Redefine your comfort zone

As John A Shedd said, “A ship is safer in harbour, but that’s not what ships are built for.” When you travel, take that mindset with you, and be willing to break outside of your comfort zone at every chance you get.

This can be as obvious as going skydiving or bungy jumping, as challenging as staying in a dorm room if you are slightly introverted, or even as simple as going to a local play on your own. The more you step outside of your comfort zone the more you’ll discover just how far you can grow as a person.

Not sure where to start? Try something you couldn’t do at home.
Not sure where to start? Try something you couldn’t do at home.

Be open minded towards everything

One reason to travel is to explore new cultures and places, and along with this comes a world of intricacies that may challenge you.

In a new country, it’s important to be open-minded towards new cultures and beliefs so you can have a more meaningful experience. For example, you might be a vegetarian, but in places like Mongolia they depend on meat for their survival. Even though you may disagree with some aspects of a culture, if you seek to learn more about it, you may also learn more about yourself.

Getting lost is not always a disaster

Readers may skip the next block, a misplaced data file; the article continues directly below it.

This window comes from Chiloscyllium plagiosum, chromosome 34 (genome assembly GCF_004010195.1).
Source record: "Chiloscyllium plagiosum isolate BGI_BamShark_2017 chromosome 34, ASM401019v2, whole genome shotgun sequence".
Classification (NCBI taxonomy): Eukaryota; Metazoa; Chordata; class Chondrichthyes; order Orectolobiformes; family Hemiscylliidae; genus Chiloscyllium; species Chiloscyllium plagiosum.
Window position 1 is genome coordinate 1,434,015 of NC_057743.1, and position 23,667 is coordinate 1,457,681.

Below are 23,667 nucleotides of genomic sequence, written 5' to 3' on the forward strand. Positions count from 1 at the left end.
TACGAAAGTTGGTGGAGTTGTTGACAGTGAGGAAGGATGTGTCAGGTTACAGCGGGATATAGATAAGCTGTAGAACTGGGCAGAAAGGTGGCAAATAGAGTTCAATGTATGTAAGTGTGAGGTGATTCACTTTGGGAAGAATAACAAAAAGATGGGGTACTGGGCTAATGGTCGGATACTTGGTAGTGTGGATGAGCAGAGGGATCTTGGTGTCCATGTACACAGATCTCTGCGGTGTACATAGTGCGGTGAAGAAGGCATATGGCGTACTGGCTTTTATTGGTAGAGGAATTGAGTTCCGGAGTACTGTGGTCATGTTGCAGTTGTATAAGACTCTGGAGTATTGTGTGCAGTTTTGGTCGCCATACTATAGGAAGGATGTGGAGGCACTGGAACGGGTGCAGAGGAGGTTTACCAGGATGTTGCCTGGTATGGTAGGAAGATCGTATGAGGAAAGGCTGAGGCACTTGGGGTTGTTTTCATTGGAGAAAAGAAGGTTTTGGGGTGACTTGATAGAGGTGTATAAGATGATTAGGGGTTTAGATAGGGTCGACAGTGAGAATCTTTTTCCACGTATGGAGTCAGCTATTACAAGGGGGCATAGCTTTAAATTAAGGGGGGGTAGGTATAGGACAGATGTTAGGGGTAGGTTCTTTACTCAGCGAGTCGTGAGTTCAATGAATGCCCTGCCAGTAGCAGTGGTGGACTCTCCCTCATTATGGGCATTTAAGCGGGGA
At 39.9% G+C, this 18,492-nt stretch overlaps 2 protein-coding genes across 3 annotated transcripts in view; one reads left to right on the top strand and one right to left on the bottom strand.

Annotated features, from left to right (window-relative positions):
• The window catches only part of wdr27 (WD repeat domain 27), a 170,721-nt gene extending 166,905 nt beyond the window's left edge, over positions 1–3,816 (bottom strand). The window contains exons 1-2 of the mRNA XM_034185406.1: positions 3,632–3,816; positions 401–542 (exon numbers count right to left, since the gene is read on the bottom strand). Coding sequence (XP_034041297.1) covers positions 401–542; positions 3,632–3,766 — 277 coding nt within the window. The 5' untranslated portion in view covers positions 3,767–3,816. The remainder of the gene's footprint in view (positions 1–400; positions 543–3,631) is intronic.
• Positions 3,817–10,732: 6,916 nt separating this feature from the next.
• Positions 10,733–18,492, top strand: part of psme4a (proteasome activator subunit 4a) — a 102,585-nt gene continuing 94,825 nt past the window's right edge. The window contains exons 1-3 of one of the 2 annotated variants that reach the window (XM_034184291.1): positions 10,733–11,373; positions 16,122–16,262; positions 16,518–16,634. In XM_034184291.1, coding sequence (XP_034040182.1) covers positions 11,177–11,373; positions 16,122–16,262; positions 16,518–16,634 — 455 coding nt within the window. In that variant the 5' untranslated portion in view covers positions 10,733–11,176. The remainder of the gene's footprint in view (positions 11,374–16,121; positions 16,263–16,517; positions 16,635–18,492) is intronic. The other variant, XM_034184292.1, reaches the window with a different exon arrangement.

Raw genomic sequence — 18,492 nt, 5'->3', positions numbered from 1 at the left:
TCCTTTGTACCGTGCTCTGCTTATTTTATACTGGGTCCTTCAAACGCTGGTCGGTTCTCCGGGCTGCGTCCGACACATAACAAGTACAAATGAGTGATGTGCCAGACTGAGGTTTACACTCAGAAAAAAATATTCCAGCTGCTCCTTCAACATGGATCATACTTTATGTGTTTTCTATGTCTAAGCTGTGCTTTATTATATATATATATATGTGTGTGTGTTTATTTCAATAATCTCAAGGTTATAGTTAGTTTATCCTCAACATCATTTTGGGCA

When we arrive in a new city we always spend the first day exploring. We’ll head out from the accommodation and start walking, with no real idea on where we’re going or what we’ll find. For us it’s the perfect way to get a unique introduction to a place, because we never know what we’ll stumble across.

Of course you must always keep your wits about you, and always listen to your instincts. Some cities like Rio de Janeiro and Johannesburg aren’t places that you would do this, and if you see a dodgy looking neighbourhood or alleyway it’s best to turn around.

Don’t be afraid to take on public transport.
Don’t be afraid to take on public transport.

Be patient, it's the only way you'll get through

When you travel , you’ll discover that some places are more lax when it comes to punctuality and customer service . In times like this you need to master the art of zen.

Take life slower when you travel, and don’t get frustrated if your food takes a little longer to come out or if the receptionist at the hotel isn’t in a hurry to check you in. Some places just don’t understand the concept of being in a rush Take everything in your stride, breathe, and in doing so learn to be patient in all of your interactions on the road.

Things will go wrong, and that's okay

No matter how much you prepare, you can’t control every situation. Your flight might get cancelled, or your bus takes a 4-hour detour on bumpy roads, or the heavens open up when you’re standing on top of a mountain peak. This is the reality of travel between all the amazing experiences and pictures on social media.

The most important thing to remember is that this is all part of the adventure, and will shape who you are as a person. When things go wrong, embrace them with an open mind, a sense of humour, and a willingness to improvise.